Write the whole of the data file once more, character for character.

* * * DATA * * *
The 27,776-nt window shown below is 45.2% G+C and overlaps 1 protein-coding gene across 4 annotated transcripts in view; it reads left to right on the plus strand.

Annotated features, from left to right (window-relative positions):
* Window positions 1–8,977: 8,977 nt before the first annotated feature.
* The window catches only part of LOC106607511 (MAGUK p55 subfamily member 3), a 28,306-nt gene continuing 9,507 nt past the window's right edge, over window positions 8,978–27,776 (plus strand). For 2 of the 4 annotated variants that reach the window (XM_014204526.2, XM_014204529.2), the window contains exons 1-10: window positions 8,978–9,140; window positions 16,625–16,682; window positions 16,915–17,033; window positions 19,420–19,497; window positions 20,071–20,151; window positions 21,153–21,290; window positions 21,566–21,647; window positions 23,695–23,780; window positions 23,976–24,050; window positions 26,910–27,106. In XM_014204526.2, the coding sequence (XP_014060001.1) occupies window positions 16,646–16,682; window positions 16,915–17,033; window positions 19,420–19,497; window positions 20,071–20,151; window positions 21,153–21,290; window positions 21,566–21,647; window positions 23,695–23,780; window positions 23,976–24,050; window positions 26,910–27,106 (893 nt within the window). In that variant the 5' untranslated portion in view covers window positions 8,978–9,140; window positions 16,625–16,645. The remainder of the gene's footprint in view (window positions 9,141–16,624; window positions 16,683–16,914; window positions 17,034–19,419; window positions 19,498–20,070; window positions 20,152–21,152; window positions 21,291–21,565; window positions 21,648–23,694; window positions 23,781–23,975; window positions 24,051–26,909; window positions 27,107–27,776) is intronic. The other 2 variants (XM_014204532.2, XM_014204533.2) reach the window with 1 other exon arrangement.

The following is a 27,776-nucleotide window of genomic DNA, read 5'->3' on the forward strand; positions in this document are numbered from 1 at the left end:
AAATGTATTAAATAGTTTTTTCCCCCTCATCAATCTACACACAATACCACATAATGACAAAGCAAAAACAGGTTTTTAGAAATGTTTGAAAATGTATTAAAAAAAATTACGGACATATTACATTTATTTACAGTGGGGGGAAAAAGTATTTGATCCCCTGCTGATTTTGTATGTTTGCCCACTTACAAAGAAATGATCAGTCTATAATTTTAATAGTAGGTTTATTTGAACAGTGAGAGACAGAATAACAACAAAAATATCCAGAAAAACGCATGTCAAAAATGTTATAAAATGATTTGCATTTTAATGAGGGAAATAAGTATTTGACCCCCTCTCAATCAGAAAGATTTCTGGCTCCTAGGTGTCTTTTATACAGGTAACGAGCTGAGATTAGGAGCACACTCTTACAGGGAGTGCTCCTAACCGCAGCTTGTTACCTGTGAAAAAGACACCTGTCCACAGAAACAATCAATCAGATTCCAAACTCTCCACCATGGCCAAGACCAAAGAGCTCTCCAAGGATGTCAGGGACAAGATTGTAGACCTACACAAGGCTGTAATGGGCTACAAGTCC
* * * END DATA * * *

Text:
The 27,776-nt window shown below is 45.2% G+C and overlaps 1 protein-coding gene across 4 annotated transcripts in view; it reads left to right on the plus strand.

Annotated features, from left to right (window-relative positions):
* Window positions 1–8,977: 8,977 nt before the first annotated feature.
* The window catches only part of LOC106607511 (MAGUK p55 subfamily member 3), a 28,306-nt gene continuing 9,507 nt past the window's right edge, over window positions 8,978–27,776 (plus strand). For 2 of the 4 annotated variants that reach the window (XM_014204526.2, XM_014204529.2), the window contains exons 1-10: window positions 8,978–9,140; window positions 16,625–16,682; window positions 16,915–17,033; window positions 19,420–19,497; window positions 20,071–20,151; window positions 21,153–21,290; window positions 21,566–21,647; window positions 23,695–23,780; window positions 23,976–24,050; window positions 26,910–27,106. In XM_014204526.2, the coding sequence (XP_014060001.1) occupies window positions 16,646–16,682; window positions 16,915–17,033; window positions 19,420–19,497; window positions 20,071–20,151; window positions 21,153–21,290; window positions 21,566–21,647; window positions 23,695–23,780; window positions 23,976–24,050; window positions 26,910–27,106 (893 nt within the window). In that variant the 5' untranslated portion in view covers window positions 8,978–9,140; window positions 16,625–16,645. The remainder of the gene's footprint in view (window positions 9,141–16,624; window positions 16,683–16,914; window positions 17,034–19,419; window positions 19,498–20,070; window positions 20,152–21,152; window positions 21,291–21,565; window positions 21,648–23,694; window positions 23,781–23,975; window positions 24,051–26,909; window positions 27,107–27,776) is intronic. The other 2 variants (XM_014204532.2, XM_014204533.2) reach the window with 1 other exon arrangement.

The following is a 27,776-nucleotide window of genomic DNA, read 5'->3' on the forward strand; positions in this document are numbered from 1 at the left end:
AAATGTATTAAATAGTTTTTTCCCCCTCATCAATCTACACACAATACCACATAATGACAAAGCAAAAACAGGTTTTTAGAAATGTTTGAAAATGTATTAAAAAAAATTACGGACATATTACATTTATTTACAGTGGGGGGAAAAAGTATTTGATCCCCTGCTGATTTTGTATGTTTGCCCACTTACAAAGAAATGATCAGTCTATAATTTTAATAGTAGGTTTATTTGAACAGTGAGAGACAGAATAACAACAAAAATATCCAGAAAAACGCATGTCAAAAATGTTATAAAATGATTTGCATTTTAATGAGGGAAATAAGTATTTGACCCCCTCTCAATCAGAAAGATTTCTGGCTCCTAGGTGTCTTTTATACAGGTAACGAGCTGAGATTAGGAGCACACTCTTACAGGGAGTGCTCCTAACCGCAGCTTGTTACCTGTGAAAAAGACACCTGTCCACAGAAACAATCAATCAGATTCCAAACTCTCCACCATGGCCAAGACCAAAGAGCTCTCCAAGGATGTCAGGGACAAGATTGTAGACCTACACAAGGCTGTAATGGGCTACAAGTCC